They are accused of forcing 52 immigrants to work for endless days without food or water at high temperatures.
The Spanish police arrested 29 people in the Andalusian provinces of Córdoba and Seville, for exploiting 52 immigrants, who were forced to work for endless days, from noon to sunset, without food or water, in the high temperatures of July and August.
The victims came to Spain because they were promised decent work and prosperous living conditions, but in a search carried out in a warehouse in Seville, the agents found 30 people crowded together in subhuman conditions, sleeping on the floor, with only one toilet and hardly any food.
Among those detained are the foremen in charge of imposing the working conditions and controlling their compliance, and the businessmen who moved the workers according to their interests.
After an exhaustive investigation, the police verified that the organisation was made up of South American citizens, who, once they recruited the workers, moved them between some of their companies located in different towns of Córdoba and Seville.
They paid the workers a very low salary, and fraudulently registered them in the national Social Security system to obtain benefits.
They are accused of alleged crimes of human trafficking for labour exploitation, falsification of documents, crimes against the Social Security, the rights of workers and the rights of foreign citizens, and of favoring clandestine immigration.
According to Polaris, a leader in the global fight to eradicate modern slavery, “most cases of modern abuse and slavery are related to human trafficking, but there are also some in which the labour exploitation is bigger than the sexual”.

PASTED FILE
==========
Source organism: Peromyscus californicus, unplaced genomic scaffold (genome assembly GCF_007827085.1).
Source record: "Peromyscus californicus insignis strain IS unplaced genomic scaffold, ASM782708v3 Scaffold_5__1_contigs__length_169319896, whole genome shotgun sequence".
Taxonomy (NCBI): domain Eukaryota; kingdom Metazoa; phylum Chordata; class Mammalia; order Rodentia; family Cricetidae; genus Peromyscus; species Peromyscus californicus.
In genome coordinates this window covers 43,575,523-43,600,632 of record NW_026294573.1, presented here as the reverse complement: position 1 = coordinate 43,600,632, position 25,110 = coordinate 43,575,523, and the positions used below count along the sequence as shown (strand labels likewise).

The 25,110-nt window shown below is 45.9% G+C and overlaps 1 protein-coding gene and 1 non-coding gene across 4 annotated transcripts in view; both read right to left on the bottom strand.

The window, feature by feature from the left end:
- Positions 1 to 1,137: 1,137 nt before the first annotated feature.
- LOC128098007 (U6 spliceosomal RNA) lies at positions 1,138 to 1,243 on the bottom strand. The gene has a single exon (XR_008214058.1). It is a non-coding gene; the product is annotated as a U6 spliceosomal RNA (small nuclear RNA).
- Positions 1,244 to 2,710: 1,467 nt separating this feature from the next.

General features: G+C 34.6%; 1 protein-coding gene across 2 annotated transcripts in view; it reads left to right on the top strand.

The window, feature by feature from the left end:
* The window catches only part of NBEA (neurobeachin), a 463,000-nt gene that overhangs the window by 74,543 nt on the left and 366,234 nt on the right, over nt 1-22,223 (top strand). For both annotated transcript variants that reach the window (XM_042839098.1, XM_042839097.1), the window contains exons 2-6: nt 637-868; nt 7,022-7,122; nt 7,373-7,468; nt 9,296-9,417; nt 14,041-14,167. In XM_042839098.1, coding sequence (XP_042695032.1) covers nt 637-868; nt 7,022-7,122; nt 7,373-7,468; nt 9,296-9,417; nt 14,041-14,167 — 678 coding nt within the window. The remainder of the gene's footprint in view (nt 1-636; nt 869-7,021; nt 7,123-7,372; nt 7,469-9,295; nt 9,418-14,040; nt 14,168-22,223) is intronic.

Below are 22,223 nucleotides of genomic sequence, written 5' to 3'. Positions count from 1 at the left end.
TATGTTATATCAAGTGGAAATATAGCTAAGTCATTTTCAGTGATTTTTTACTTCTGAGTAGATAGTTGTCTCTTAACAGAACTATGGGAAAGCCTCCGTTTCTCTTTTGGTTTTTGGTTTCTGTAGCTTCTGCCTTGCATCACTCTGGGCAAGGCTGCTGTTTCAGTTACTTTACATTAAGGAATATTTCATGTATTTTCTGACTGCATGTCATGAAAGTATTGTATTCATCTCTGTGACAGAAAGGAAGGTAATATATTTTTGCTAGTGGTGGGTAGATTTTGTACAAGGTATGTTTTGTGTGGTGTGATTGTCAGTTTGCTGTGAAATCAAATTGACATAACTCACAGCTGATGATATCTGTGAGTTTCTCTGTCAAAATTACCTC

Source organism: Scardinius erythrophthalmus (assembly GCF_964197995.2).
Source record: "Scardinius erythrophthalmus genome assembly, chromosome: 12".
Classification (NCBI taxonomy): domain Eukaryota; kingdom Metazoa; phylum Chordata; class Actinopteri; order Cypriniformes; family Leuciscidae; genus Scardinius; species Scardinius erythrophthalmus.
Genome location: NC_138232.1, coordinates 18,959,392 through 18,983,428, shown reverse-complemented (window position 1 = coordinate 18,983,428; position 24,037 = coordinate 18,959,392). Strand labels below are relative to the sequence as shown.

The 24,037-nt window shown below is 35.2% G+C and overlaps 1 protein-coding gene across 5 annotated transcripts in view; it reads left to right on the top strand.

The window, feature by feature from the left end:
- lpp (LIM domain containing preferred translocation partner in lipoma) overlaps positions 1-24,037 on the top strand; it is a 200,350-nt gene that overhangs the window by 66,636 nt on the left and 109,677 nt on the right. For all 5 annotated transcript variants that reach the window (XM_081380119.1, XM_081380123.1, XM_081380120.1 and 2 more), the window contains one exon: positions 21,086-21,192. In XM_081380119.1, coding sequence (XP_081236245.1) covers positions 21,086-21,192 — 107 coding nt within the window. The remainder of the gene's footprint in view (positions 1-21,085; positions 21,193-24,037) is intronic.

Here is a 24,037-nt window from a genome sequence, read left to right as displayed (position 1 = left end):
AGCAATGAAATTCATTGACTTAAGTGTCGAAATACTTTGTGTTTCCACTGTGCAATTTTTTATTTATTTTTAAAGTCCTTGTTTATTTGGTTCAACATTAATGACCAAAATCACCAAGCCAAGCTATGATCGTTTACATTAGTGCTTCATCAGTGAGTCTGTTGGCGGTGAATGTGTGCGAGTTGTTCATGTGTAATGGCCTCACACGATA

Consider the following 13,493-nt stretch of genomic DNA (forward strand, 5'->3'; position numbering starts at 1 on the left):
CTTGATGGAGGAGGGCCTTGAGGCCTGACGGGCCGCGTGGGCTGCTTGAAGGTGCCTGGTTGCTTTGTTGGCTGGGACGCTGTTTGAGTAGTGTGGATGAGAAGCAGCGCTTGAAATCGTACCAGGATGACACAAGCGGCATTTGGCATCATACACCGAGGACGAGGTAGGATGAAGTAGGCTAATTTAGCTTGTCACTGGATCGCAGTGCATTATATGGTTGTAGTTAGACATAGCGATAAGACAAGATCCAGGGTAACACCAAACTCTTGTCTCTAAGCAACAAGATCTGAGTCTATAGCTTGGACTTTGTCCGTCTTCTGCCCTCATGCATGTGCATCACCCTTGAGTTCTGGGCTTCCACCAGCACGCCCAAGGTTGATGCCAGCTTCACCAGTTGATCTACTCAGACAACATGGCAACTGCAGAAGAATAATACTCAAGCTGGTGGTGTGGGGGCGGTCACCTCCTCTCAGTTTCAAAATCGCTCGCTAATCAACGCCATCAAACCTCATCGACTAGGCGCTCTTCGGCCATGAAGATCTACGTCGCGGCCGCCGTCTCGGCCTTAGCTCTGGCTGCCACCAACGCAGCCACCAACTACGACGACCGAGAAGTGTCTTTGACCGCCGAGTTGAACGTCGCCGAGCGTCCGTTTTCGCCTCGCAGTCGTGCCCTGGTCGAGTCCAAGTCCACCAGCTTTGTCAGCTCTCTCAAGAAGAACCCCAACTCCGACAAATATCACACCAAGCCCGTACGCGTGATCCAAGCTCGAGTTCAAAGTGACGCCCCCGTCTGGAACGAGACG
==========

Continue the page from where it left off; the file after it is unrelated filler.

They recently carried out a study called the study The Typology of Modern Slavery, which finds that the places where there are more cases of human trafficking related to labour exploitation include: restaurants and food services; agriculture; construction; hospitality; landscaping; commercial cleaning services; manufacturing; health care; and recreational facilities.
Labour exploitation is a problem in many European countries. This year, the Swiss Evangelical People's Party (EVP) denounced that “labour exploitation has become, in certain sectors in Switzerland, a lucrative and tacitly accepted reality with many cases not listed”.
They presented a motion to the Federal Council, calling on to include labour exploitation as a separate criminal offense in the Penal Code, to protect migrants and other vulnerable people.
In Spain, the Christian abolitionist association A21, along with the Civil Guard (one of the biggest organisations of the Spanish law enforcement), launched an awareness campaign against forced labour human trafficking and sexual exploitation.
They aimed to “eliminate any type of forced work that comes from the perverse action of criminal organizations and groups”.
According to Loida Muñoz, director of A21 Spain, “the church worldwide is being a pioneer in human trafficking issues”.
“The biggest response to this still very unknown reality is coming from evangelical Christians”, she said in an interview with Spanish news website Protestante Digital.
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